The bury the hatchet over an age-long drum cannot be overemphasised amid a drum of war that was re-echoed again among the Ijaws of Edo State and the majority Benin tribes over claims to a riverine portion of land in the state, PATRICK OCHOGA writes.
The seemingly unending crisis between the predominantly fishing communities of Ijaw in Edo State and Benin’s penultimate week has broken the fragile peace among the inhabitants of Ikoro, a community and the Benin of Obazuwa in Ovia North East Local Government Area of the state as both parties are threatening each other war over claims to the ownership of land in the community.
The Ijaw people also known as “Ijo or “Izon” are people of the Niger Delta Delta in Nigeria inhabited regions of the states of Bayelsa, (their original Homeland), Delta, Edo, Ondo Lagos state, and River state.
Many are found as migrant fishermen in camps as far as West and lived in locations near many sea trade routes and well connected to other areas by trade as early as the 15th century.
The need for concerted efforts to end the crises can not be overemphasised as the faceoff between the Ijaws and Benin dated back to many decades has led to calls on many fora by the Ijaws and demanded that the recipe for peace and to douse the rising tension is for the creation of an autonomous local council for the Ijaw people in Edo state.
But Benin’s had challenged such demand describing the Ijaws as settlers and thereby should not take advantage of their hospitable nature by laying claims to the ownership of any portion of Benin land in Edo South senatorial districts.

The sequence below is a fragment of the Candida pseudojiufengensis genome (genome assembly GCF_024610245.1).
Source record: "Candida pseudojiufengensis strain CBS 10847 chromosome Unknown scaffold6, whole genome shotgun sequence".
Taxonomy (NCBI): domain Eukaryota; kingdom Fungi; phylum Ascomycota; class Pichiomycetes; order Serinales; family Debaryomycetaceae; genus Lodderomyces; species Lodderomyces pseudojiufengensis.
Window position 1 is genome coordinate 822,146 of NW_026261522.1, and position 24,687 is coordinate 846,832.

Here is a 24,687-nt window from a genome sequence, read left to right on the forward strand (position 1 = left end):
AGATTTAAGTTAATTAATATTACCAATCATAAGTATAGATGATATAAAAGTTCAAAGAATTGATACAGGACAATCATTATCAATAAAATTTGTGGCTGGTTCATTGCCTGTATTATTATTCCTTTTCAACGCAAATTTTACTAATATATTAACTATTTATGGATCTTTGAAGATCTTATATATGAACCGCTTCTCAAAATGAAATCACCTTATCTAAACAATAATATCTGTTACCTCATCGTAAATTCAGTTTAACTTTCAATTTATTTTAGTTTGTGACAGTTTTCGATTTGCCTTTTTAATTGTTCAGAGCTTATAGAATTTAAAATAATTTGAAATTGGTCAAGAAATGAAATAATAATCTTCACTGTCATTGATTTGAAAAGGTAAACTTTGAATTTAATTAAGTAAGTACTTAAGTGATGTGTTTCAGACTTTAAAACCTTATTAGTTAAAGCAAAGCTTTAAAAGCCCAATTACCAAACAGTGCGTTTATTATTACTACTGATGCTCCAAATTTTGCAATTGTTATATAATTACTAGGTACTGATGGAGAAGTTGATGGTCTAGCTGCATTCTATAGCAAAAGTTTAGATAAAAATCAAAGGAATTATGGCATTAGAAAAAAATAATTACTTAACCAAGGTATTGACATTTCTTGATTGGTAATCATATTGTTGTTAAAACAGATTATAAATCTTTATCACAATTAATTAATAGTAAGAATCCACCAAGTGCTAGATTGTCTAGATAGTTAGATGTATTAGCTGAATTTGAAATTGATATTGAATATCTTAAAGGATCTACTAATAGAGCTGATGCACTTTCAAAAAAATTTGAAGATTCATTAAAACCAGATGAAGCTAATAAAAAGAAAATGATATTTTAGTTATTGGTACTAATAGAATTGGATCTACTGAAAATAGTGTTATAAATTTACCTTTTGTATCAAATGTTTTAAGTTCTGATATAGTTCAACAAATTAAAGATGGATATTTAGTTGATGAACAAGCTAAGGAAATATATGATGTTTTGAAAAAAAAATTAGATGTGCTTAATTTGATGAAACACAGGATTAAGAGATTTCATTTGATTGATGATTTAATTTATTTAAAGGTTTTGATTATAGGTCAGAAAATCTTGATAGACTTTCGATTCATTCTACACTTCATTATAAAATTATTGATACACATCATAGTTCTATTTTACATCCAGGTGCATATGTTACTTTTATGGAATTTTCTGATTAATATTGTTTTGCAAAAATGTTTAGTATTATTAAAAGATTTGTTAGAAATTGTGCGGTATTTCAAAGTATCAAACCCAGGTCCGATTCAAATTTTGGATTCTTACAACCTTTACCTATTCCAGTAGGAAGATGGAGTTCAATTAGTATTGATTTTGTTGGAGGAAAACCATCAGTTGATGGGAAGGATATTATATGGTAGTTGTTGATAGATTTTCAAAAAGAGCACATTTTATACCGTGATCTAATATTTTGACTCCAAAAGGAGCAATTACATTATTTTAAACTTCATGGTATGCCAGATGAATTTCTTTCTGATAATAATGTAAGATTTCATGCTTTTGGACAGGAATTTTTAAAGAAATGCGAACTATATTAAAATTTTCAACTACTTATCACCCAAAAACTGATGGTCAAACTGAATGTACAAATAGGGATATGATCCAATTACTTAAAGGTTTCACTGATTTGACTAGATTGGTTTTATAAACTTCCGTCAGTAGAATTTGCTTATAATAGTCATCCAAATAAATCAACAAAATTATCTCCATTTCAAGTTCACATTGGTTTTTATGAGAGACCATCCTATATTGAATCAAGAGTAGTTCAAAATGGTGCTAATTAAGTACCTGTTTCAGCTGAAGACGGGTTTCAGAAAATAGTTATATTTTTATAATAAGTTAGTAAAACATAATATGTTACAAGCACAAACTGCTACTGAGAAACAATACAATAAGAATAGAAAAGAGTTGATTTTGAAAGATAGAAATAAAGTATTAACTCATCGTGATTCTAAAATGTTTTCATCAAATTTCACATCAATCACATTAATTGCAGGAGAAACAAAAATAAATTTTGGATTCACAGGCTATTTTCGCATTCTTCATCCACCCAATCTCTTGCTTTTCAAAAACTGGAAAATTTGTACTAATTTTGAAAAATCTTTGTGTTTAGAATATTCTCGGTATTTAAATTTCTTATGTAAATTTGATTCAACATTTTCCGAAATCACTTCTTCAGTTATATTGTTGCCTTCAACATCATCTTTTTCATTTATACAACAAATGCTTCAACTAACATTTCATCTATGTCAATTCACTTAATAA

Even though the relationship between the Ijaws and Benin’s can best be described as fragile, tension again risen when an umbrella body of the Ijaws, Ijaw Youth Councils (IYC) in Olodiama accused some persons of Benin extraction from Obazuwa community of destruction of their properties, intimidation, and harassment.
They noted that the recent attack by the Benin people was another attempt to display them from the Ikoro community, one of the 5 clans occupied by the Ijaws in Ovia North-East local government area of the state, adding that their people had lived in peace in the said community for many years.
Speaking on behalf of the Ijaw at Olodiama clan, Comrade Sam Ebiwana at a briefing chronicled some of the alleged acts of aggression and intimidation as followed.
Ebiwana alleged; “First, On 1st January, 2021 Obazuwa community people stopped a heavy-duty truck of a construction company handling a six kilometre Ekenwa, Obazuwa /Ikoro community by federal government assisted road project.
“Secondly, On the 31st of March, 2021, Obazuwa community people stopped 6 Ikoro youths, they were not only attacked but also framed up on trumped-up charges.
“Thirdly, on the 14th of July 2012, Obazuwa community people attacked top Engineering Company’s property in Ikoro, destroying properties worth millions of naira claiming ownership of that particular land. It is now time for concerned authorities to intervene to avoid further attacks on Ikoro people to avoid break down of law and other.
Another Ijaw leader, Godwin Ewanta, stated, “We have settled in the Ikoro community for centuries before the people came in. Why are they now calling us settlers? Not that we are weak, if we decide not to react, we just decide to stay calm because we are law-abiding citizens. So we are begging the government to look into it. Those causing the problem between two communities should invite them.
However, a Benin social-cultural group, Benin Solidarity Movement in a reaction to the recent uproar among the Ijaws and Benin’s warned that Benin will not fold its hands and allows the Ijaws to continue to lay claims to any inch of Benin land and noted that Ijaws are not the only ‘settler’ tribes in the area.
Apparently speaking for Benin’s, President of the BSM, Comrade Curtis Ugbo insisted that the Ijaws from history are tenants to the Oba of Benin Kingdom.
“Benin Solidarity Movement (BSM) worldwide viewed with disdain the television broadcast of ITV news on the 21st July, 2021 by a self-acclaimed Ijaw group, IYC Chairman in the locality.